The play treats a religious theme, and this is evident both from the orchestral texture and from the melodies, harmonies and sonorities. In particular the use of organ and bells indicates a religious connection. Many similarities can also be found with Sibelius’s other works, especially the symphonies.

Sibelius’s biographer Erik Tawaststjerna’s searching analysis of Everyman summarizes the essence of the music: ‘In 1913, three years before the Everyman score was written, Sibelius had foretold that the trendsetters in the religious music of the period would be music in the style of Scriabin and opera. Now he gave an indication of how he envisaged his own religious music. Behind the sacred sections of the Everyman score lie not only the Fourth Symphony’s expressionist-aphoristic sound-world characterized by the tritone, but also the Fifth Symphony’s chromaticism, and the atmosphere of a mystery play.’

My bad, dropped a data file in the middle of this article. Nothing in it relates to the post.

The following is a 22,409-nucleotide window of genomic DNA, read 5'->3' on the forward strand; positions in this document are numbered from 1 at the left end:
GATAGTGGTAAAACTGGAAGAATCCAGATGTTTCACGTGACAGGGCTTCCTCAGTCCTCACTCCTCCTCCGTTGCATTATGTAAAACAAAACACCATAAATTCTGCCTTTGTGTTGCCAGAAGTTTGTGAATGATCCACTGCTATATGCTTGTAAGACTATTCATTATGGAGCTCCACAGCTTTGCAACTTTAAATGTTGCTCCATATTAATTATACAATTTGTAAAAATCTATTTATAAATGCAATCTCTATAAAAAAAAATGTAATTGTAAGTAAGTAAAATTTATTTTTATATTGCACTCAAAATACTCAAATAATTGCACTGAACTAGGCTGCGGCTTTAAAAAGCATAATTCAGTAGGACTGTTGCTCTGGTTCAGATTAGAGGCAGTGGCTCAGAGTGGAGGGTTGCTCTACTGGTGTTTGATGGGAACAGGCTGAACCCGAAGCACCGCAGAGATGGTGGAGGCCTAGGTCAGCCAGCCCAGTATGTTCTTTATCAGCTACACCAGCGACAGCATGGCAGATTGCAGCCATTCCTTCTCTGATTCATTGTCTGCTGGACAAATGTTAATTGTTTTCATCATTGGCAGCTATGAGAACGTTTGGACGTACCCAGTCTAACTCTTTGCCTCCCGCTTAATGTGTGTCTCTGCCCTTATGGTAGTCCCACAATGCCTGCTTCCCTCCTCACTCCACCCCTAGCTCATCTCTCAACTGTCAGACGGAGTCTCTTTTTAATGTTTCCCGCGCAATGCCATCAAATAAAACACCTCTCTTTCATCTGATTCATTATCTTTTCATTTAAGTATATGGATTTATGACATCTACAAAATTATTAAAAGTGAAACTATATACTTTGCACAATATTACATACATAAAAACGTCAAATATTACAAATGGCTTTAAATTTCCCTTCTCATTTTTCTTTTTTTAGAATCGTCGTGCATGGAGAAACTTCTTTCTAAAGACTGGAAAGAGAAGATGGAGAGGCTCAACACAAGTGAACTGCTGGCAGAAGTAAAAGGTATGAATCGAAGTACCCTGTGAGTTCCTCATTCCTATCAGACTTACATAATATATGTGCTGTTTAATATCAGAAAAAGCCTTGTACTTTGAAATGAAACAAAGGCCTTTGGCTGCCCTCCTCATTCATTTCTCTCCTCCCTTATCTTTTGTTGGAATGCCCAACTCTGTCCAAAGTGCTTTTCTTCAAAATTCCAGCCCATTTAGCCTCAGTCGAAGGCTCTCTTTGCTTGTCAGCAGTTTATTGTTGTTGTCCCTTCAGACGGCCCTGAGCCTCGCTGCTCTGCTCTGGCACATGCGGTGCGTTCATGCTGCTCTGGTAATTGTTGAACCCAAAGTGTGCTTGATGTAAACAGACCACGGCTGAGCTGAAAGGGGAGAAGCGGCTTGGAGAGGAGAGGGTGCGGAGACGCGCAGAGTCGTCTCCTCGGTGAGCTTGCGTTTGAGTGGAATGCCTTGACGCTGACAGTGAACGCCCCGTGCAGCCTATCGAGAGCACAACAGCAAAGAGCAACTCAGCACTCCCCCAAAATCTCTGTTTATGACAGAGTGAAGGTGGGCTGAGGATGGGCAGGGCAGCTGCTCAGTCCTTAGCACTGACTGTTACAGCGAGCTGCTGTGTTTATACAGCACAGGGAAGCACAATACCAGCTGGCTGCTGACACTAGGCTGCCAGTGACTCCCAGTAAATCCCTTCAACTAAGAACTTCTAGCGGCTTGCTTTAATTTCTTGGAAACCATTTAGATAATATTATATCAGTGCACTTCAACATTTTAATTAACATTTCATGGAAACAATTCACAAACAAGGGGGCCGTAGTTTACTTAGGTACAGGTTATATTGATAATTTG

The 1935 production at the Finnish National Theatre
The last scene of the play, with the angels. Everyman (centre) with Good Works and Faith. The director Glory Leppänen (daughter of the opera singer Aino Ackté) had studied at the drama school ‘Max Reinhardt Seminar’ in Vienna in 1933–34, where she came into contact with Reinhardt himself. Reinhardt directed the première of Everyman in Berlin in 1911 and numerous later performances as well, e.g. the famous Salzburg performances from 1920 onwards.
Photo by Tyyne Savia / CC BY 4.0 licence

Concert performances and radio broadcasts